Published in Honolulu Weekly July 21, 2004
No news is bad news
By John Pritchett

There was high drama at the Honolulu City Council meeting on Wednesday, July 14, when the council voted to override 10 of Mayor Jeremy Harris’s 11 line-item, budgetary vetoes. In so doing, the council restored funding for the Kaimuki-Kapahulu-Waikiki trolley and for continued 'Olelo broadcast of council meetings. The council’s overrides also reinstated contingency funding for the National Association of Counties conference scheduled for July 2005, and thwarted an attempt by the mayor to divert $100,000 from the city’s Culture and Arts Office to nonprofit events. The council also sustained a budget proviso that would prevent the awarding of a city contract to Island Recycling, a company cited for numerous environmental and other regulatory violations.

Harris earlier warned that a council override of his budget vetoes would be illegal because the fiscal year for the budget had already begun as of July 1. But Council Chairman Donovan Dela Cruz countered that the City Charter states that the council has 30 days to override any mayoral veto. After the council vote, the mayor reportedly accused the council of being “immature” and “irresponsible” and threatened to take them to court. But at this point, the council’s overrides are sustained and legal, unless Harris, in his last five months in office, can convince a judge otherwise.

While there have been overrides of mayoral vetoes in the past, the council’s Wednesday actions were unprecedented in recent times. And where was the TV news coverage? KGMB Channel 9 and KHNL Channel 8 didn’t cover the council meeting at all. When asked why, KHNL News Director Sue Levine said, “No comment.” KHON Channel 2 News covered the meeting but did not report on the overrides. Only KITV Channel 4 made any mention of the council overrides—15 minutes into the 6 p.m. broadcast, reporter Denby Fawcett said that the City Council overrode several of Harris’s bills and there could be some court battles in the future.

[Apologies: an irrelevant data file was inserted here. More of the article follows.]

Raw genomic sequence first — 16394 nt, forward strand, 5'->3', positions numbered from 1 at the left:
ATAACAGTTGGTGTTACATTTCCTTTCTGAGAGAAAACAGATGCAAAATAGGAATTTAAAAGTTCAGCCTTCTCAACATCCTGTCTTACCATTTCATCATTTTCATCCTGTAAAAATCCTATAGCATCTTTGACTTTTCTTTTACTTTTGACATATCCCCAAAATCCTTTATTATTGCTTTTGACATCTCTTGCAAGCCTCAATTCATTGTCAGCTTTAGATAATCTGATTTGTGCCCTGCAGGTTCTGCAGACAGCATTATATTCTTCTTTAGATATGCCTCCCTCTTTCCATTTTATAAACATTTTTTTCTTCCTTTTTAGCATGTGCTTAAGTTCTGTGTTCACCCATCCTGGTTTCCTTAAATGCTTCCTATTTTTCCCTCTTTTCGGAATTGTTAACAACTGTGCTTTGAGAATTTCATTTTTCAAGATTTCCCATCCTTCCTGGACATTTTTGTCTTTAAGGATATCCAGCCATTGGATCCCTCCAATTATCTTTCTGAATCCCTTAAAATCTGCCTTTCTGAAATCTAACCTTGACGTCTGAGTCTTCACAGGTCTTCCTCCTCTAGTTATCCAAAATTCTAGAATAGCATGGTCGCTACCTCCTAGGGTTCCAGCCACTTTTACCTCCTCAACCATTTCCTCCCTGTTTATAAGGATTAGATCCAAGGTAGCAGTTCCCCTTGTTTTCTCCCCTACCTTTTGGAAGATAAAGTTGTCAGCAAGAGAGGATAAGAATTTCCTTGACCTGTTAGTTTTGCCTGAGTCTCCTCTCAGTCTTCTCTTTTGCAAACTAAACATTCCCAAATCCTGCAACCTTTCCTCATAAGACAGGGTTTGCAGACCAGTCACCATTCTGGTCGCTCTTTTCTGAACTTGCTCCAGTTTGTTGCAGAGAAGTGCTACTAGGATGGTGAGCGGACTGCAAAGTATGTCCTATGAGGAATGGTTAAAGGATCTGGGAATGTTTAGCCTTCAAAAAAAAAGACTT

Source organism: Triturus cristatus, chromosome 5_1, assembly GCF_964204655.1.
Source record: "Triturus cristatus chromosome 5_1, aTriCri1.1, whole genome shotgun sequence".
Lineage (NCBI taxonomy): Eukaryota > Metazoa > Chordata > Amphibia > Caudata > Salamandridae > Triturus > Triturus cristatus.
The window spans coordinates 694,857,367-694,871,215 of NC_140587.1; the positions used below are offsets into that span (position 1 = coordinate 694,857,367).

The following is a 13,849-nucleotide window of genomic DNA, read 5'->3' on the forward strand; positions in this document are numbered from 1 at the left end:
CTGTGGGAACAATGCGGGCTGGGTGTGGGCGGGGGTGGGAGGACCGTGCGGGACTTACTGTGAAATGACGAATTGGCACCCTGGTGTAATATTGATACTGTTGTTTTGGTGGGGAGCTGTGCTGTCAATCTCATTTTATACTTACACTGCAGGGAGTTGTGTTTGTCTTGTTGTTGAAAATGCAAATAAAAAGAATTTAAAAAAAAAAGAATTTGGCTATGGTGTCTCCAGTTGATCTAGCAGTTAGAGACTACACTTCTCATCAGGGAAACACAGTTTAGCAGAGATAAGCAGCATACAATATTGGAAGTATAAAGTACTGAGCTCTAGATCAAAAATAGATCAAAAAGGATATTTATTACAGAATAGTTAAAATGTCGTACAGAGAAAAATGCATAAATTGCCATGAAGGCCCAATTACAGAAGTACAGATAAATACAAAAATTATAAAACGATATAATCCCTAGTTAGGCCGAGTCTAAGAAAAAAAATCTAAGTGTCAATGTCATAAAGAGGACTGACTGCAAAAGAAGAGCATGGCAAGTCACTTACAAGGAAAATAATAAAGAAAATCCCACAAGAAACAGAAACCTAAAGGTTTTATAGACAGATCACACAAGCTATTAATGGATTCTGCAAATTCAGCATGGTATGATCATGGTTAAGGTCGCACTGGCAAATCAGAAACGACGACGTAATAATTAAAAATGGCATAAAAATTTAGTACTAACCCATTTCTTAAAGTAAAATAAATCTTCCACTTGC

When asked about the sparse coverage of the veto overrides, KITV reporter Mary Zanakis said, “To the average person it’s boring, we want stories that make people feel good, that make them smile.” She went on to say that the station has “pulled back” from city government coverage because there isn’t newscast time to cover everything. The broadcast in question devoted more than 4 minutes to a story about a young boy who had memorized all of TheBus routes, while the council’s veto overrides got a few seconds.

It hasn’t always been like this. In the past, KITV news reporter Keoki Kerr garnered many awards for his excellent coverage of City Hall. According to Zanakis, KITV now has no reporter assigned to cover city government. Veteran TV news reporter Bill Brennen, who was let go from KHON after 13 years of service without reason, said that the shift is a result of mainland news directors and consultants now controlling the local stations. Ask any TV news director, he said, and they will all say that news coverage of local government is boring.

A healthy democracy depends on an informed electorate. Unfortunately, Hawai‘i has one of the country’s worst voter turnout records. The local TV news media has a responsibility to keep citizens informed about what’s going on with our local government, boring or not.

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